This report summarises data to look at how career guidance from employers and people in the workforce can help students to make better decisions regarding their future careers. Around the world, even in times of high youth unemployment, many employers struggle to find motivated young people with the skills and qualifications they need. And yet, young people today are embarking on their adult lives with more years of education, higher qualifications and greater ambition than ever before. In other words, young people are not converting their higher educational achievement and career ambition into better jobs. Many struggle, especially in times of economic difficulty, to find any employment at all. What they are missing is an understanding of today’s labour market and the preparation to enter into it. This is where employers together with schools can help.
The difference it makes when employers support schools and students
When people in work get involved with schools, young people can expect to become more attractive to later potential employers Schools turn to career guidance to help students visualise and plan their futures in work. Recent work by the OECD reviews data from national longitudinal surveys to evidence how career guidance makes a difference in school-to-work transitions. Following tens of thousands of students over a 10 year period from classroom to workplace and controlling statistically for the characteristics that commonly influence how well people
do in work (academic achievement, social background, gender etc), the surveys show that young people who had participated in guidance activities at school can commonly expect:
» lower levels of youth unemployment
» higher wages
» greater job satisfaction
Employers making a difference
One message is clear from the data: career guidance activities are especially effective when they enable and require students to connect directly with employers and people in work. In other words, young adults who had first-hand contact with the world of work while in secondary school are more employable later on. They compete more effectively for available job opportunities.
The difference that employers make
When students encounter the working world, they have the opportunity to gain authentic and believable insights that schools cannot provide as effectively without their involvement. Such experiences can be very powerful means of broadening aspirations and challenging assumptions about whether job ambitions are achievable. For example, one of the best ways to challenge stereotypical thinking about which jobs are suitable for boys and girls is to give them opportunities to meet with people who are from a minority gender in a particular occupation.
Through first-hand encounters, employers help students better understand the labour market and get ready to enter it. Analysis of PISA 2018 data shows that such students demonstrate the types of career thinking that are associated with better employment outcomes later on. They develop the personal agency that societies increasingly demand of them. The research literature shows that employer engagement with students is most powerful when it is authentic, frequent, personalised, varied and embedded in careers education. And awareness of the world of work should begin in primary schools.
As students get older, opportunities to experience workplaces for themselves become more important: they learn about the distinctive cultures of different vocational areas; are able to confirm (or challenge) their career thinking; develop skills of long-term value; and create personal ties to people who can provide them with references and help them in their search for work.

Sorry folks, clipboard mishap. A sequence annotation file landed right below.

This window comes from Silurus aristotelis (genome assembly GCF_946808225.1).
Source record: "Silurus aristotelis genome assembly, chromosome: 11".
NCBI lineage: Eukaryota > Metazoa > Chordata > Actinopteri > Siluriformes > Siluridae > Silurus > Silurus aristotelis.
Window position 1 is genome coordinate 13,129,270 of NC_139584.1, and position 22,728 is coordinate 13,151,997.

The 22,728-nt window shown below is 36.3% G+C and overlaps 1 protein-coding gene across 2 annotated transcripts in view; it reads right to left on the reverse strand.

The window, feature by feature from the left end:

Long-term benefits: Some examples from the new research
While it is well known that students who work part-time alongside their schooling or who volunteer in the community can typically expect to do better in work later on, new evidence shows long-term employment boosts linked to teenage participation in school-organised career guidance activities.
» Teenagers in Australia who took part in workplace visits through their schools earned 9% more at age 25 than comparable peers. They were also more likely to be satisfied with their careers as adults.
» Teenagers in Canada who took part in school-organised workplace visits were four percentage points less likely to be NEET (Not in Education Employment or Training) at age 25. They were also more likely to be satisfied with their careers as adults.
» In the United States, students who visited workplaces or job-shadowed through their school by the age of 14 earned 10% more than the average 10 years later.
» In Australia, students who attended a careers expo or fair at age 15/16 had greater career satisfaction at age 25/26 than their peers who did not.
» In Canada, students attending a career talk by age 15 could expect to be three percentage points less likely to be NEET at 25 relative to comparable peers who did not.
» In the United Kingdom, teenagers who took part in multiple school-organised career talks at age 15/16 earned 0.8% more per talk attended at age 26 compared to comparable peers who did not.
» In Uruguay, students who attended a career talk by age 15 were 3 percentage points less likely to be NEET at 25 compared to peers who did not.
In addition, students taking part in activities that are positively enriched by employer engagement can also expect better outcomes in later employment. There is evidence for this in Australia, Canada and the United Kingdom where students are taught how to apply for a job, develop a good curriculum vitae and do well at interviews. Teenagers who took part in occupationally-focused short programmes (which introduce students to vocational areas and are often enriched by work-based learning) at high school in Australia, Canada and the United States also had better employment outcomes.
Chosen excerpts by Job Market Monitor. Read the whole story @